At the same time, whites and blacks continue to exit Baltimore City in significant numbers.
About 103,000 people left the city during the 1990s, lowering the population to 632,681. That's down 14 percent from 736,014 in 1990.
Baltimore officials acknowledge that residents, white and black alike, are leaving for the relative safety, better schools and lower taxes in the suburbs.
But they insist there are also signs that the outbound tide might be slowing.
"Several of our neighborhoods have seen increases in housing demand and property values," said city Planning Director Charles C. Graves 3rd.
More white-collar professionals, empty-nesters and families are seeking out homes near the water and in the city's leafy older neighborhoods, he said.
"In Canton, Federal Hill, Guilford and Roland Park, properties are turning over within a week's time. So we're getting some indication of renewed interest in the city," Graves said.
"Our challenge is to provide a diverse housing product, such as single-family detached homes with front and back yards, and two-car garages - those kinds of amenities being offered out in the county."
A major part of the growth in suburban minority numbers in the 1990s has been foreign immigration, especially in the Washington area, said Mark Goldstein, an economist with the Maryland Department of Planning.
Foreign immigration fueled up to 70 percent of Montgomery County's growth and up to 50 percent of the growth in Prince George's County, Goldstein said.
Gary D. Hughes, executive director of the Foreign-Born Information and Referral Network in Columbia, said the area's robust economy will continue to attract minorities and immigrants.
But he said immigrants seeking language tutors often have to wait four or five months. There also is a shortage of low-income housing, adequate transportation and affordable health care in the affluent county.
The resulting stress often plays out in substance abuse and domestic violence.
He said the Baltimore suburbs need to provide more teachers and more resources to serve the growing number of students with limited English skills.
In Baltimore County public schools, minority enrollment rose to 36.4 percent last year. That has made the goal of correcting racial disparities in performance on standardized tests a high priority for the new superintendent, Joe A. Hairston.
The 1999 population estimates are based largely on statistics from the Internal Revenue Service and the U.S. Immigration and Naturalization Service.
They do not include numbers from the 2000 Census.
Overall, Maryland added 390,881 people during the 1990s, bringing the total in July 1999 to 5,171,634, up 8.2 percent.
Two-thirds of the increase in Maryland was among blacks, who added 258,160 to their numbers during the decade, an increase of 21.6 percent.
Whites now constitute 67.5 percent of the state's population, down from 71.7 percent in 1990, according to the Census Bureau.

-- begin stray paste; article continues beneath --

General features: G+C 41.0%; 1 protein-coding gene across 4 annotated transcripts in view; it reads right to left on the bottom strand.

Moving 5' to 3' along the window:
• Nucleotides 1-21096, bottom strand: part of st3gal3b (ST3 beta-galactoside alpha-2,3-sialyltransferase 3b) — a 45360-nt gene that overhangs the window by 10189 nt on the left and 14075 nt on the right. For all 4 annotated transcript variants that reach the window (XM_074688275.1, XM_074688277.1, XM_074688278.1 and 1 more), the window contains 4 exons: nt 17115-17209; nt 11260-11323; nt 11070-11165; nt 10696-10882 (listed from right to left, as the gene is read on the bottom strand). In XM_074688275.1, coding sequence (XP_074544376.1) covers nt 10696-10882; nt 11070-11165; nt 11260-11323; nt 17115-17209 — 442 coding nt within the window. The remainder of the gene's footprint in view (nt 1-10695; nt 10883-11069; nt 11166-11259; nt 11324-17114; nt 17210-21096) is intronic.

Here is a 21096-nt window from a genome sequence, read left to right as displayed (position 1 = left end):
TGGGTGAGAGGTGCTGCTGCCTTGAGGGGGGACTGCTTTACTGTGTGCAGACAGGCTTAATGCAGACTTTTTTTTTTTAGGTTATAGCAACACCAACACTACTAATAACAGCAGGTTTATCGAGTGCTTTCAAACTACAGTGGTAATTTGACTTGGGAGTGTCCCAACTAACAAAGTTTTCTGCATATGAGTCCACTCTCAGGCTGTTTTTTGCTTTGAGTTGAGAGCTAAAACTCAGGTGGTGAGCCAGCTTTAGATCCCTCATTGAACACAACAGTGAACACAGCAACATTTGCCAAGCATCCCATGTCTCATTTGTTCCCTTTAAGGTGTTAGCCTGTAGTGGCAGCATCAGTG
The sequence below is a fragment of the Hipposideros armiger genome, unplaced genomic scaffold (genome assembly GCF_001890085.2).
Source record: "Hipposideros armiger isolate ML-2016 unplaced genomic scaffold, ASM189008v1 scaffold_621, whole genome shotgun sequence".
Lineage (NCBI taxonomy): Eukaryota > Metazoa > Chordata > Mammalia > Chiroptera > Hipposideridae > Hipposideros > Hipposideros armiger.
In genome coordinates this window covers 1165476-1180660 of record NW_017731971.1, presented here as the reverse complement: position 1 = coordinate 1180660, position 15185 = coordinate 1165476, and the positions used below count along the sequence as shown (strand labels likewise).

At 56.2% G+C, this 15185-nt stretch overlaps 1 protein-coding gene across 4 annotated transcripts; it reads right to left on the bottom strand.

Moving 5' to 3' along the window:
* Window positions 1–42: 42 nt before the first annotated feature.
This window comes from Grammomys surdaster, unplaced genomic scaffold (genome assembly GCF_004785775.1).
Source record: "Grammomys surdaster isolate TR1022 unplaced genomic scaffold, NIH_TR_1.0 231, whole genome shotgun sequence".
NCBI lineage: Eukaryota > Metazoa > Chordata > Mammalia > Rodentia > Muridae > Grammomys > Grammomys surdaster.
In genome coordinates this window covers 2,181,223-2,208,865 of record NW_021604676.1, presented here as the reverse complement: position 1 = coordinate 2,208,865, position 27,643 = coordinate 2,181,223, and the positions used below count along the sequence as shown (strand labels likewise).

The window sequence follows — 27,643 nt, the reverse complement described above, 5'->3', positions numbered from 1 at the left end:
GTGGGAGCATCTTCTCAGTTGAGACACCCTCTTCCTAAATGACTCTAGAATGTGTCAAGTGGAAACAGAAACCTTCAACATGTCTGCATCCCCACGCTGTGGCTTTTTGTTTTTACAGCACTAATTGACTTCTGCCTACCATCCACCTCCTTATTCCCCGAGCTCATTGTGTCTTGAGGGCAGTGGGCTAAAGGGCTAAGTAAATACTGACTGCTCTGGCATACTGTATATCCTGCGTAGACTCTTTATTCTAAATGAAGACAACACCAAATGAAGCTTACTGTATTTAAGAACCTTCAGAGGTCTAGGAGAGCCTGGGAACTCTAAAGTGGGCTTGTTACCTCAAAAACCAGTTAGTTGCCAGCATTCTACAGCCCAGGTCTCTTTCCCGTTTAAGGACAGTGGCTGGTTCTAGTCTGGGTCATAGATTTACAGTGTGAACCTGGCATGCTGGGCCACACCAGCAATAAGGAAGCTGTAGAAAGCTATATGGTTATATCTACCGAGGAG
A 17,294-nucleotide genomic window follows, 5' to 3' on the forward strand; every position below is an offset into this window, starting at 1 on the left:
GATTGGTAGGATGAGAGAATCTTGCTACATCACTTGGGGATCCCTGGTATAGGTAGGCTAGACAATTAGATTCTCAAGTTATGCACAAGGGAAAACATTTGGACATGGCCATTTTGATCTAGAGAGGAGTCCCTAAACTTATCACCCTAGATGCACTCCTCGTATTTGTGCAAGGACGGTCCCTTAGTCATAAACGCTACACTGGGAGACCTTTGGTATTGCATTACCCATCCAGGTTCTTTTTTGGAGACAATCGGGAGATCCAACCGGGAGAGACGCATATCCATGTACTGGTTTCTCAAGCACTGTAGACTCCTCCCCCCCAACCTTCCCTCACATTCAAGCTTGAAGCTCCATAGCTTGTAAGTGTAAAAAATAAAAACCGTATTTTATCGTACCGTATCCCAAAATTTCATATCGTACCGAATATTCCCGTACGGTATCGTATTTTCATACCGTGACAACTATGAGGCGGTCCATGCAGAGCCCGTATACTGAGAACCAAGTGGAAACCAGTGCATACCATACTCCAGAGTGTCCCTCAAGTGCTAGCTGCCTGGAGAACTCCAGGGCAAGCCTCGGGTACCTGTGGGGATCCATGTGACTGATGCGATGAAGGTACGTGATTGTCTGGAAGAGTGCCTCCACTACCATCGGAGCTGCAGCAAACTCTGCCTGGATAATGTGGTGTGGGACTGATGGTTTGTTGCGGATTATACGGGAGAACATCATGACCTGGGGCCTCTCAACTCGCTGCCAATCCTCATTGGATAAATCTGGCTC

The fastest-growing counties in Maryland were Calvert, up 43 percent since 1990, followed by Howard (29.8 percent); Frederick (27.1 percent) and Worcester (24.7 percent).
In addition to Baltimore City, Allegany in the far west and Dorchester County on the Eastern Shore also lost population.
Baltimore County added just 4.6 percent to its population, joining Garrett, Kent, Somerset and Wicomico as the only counties with growth rates less than the statewide average of 8.2 percent.
Easily the most dramatic changes have been in Baltimore City, which lost an average of 12,000 people a year during the 1990s.
The white population fell by almost a third, or more than 93,000 people. The black population also fell, by more than 9,700 people, or 2.2 percent.
The numbers contrast with the trend in Washington, where the city's white population has shown an increase in recent years, reversing years of declines.
By last year, Baltimore was 67 percent black, compared with 59 percent in 1990.
Blacks seem to be leaving Baltimore for the same reasons as whites.
"Taxes, education, maybe crime. Those are the reasons I've been hearing over the last four years," said the Rev. Dr. Frank M. Reed 3rd, pastor at Bethel AME Church in Baltimore.
He said fully half the urban church's 15,000 African-American members now live in Baltimore County.
Buying a home in the suburbs "is an opportunity to build an economic base for your family," he said. "They have played the American game and won."
The only group that saw an increase in Baltimore City during the 1990s was the Hispanic community, up by 900 people to 8,514.
Montgomery and Prince George's counties saw the state's biggest increases in minority populations, followed by Baltimore County, Anne Arundel, Howard and Harford.
Baltimore County's minority population grew by nearly 40 percent, compared with the 4.6 percent growth in the total population.
In Carroll County, minority numbers grew 63 percent, compared with the county's overall 23.6 percent increase.
In Howard County, where minority numbers swelled 73 percent, signs in both English and Spanish greet visitors to Running Brook Elementary School in Columbia.
A large Asian supermarket has replaced a Super Fresh Grocery Store in Ellicott City to serve the town's booming Korean and Vietnamese populations.
Staff writer Lisa Goldberg contributed to this article.